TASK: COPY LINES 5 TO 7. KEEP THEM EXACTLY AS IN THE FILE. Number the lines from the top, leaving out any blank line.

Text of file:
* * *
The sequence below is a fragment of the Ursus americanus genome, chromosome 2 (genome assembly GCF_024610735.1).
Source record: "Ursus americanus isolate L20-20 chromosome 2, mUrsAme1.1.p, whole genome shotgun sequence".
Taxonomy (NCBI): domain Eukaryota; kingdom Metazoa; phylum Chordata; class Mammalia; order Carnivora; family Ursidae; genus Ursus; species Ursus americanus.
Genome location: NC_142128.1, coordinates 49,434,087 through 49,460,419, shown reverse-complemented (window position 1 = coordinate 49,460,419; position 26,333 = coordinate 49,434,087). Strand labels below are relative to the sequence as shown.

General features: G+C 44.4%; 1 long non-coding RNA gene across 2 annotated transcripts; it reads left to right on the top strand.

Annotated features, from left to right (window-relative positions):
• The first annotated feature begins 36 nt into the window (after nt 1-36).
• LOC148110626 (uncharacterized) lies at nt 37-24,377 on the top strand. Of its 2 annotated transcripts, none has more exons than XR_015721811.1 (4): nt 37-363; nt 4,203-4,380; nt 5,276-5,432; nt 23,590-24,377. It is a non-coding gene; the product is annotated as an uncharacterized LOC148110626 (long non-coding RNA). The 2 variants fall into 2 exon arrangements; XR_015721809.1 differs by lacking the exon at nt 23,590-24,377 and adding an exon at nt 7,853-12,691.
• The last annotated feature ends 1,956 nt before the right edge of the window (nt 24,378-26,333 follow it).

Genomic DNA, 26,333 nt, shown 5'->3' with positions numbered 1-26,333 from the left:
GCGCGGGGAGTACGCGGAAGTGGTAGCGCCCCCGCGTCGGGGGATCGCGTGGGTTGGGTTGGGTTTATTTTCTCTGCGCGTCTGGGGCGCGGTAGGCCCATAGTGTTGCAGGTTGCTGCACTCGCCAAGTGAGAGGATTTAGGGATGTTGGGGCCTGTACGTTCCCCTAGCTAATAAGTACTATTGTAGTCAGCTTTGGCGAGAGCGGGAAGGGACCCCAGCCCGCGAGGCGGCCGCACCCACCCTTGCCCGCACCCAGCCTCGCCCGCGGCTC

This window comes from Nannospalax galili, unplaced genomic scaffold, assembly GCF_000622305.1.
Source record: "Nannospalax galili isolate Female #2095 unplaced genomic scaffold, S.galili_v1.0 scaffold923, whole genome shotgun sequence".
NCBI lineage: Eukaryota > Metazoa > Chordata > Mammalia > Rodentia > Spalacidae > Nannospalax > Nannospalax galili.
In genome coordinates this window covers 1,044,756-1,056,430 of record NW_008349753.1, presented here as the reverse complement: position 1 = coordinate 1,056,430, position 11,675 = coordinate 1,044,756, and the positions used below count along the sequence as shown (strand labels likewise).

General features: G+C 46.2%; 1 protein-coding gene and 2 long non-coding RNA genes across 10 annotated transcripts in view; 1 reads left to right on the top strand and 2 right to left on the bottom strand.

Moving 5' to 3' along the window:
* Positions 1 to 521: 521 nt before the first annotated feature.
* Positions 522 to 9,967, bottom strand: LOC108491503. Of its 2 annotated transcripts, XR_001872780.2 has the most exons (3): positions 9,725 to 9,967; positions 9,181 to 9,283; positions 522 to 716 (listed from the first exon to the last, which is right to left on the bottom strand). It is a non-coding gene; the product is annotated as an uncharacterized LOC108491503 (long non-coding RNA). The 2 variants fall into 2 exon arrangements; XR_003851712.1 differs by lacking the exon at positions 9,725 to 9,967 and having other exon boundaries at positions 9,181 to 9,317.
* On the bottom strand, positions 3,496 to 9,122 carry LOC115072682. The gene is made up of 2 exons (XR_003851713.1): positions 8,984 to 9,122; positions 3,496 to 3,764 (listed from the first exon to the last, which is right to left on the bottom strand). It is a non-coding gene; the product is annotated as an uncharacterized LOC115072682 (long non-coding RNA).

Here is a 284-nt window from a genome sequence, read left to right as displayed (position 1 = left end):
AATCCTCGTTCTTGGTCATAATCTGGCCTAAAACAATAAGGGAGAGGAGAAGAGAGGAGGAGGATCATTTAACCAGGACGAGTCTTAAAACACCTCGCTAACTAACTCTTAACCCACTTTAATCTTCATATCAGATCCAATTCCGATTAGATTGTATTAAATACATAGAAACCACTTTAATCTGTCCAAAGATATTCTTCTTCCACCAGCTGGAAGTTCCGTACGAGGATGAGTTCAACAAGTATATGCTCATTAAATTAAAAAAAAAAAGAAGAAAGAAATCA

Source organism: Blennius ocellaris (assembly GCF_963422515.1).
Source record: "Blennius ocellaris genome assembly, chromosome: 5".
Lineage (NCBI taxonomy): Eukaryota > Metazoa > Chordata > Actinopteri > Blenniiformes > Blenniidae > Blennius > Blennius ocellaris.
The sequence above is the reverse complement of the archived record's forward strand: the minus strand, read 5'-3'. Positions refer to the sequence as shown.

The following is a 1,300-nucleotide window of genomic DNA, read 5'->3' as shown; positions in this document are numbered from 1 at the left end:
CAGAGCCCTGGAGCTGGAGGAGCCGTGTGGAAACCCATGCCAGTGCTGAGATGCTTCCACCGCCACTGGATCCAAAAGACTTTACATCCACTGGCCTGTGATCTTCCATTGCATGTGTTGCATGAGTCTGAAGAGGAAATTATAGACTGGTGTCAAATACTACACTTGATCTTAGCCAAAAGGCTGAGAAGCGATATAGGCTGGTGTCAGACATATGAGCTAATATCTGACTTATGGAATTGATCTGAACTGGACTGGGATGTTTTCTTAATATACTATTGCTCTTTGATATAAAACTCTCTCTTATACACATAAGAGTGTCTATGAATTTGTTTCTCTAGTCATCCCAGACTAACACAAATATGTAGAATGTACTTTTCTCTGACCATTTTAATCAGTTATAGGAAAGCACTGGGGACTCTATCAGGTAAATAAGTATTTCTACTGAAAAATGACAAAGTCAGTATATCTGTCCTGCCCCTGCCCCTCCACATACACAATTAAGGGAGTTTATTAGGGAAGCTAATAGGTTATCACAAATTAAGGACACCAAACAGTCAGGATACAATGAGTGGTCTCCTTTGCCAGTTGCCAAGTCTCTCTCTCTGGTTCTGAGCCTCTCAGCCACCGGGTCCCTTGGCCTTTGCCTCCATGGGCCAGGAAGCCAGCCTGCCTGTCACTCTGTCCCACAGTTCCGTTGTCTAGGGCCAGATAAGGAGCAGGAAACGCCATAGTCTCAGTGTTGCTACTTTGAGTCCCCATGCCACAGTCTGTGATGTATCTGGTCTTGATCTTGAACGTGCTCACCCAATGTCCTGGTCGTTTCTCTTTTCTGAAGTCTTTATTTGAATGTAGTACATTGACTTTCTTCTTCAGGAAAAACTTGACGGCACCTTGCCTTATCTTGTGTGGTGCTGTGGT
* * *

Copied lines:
General features: G+C 44.4%; 1 long non-coding RNA gene across 2 annotated transcripts; it reads left to right on the top strand.

Annotated features, from left to right (window-relative positions):
• The first annotated feature begins 36 nt into the window (after nt 1-36).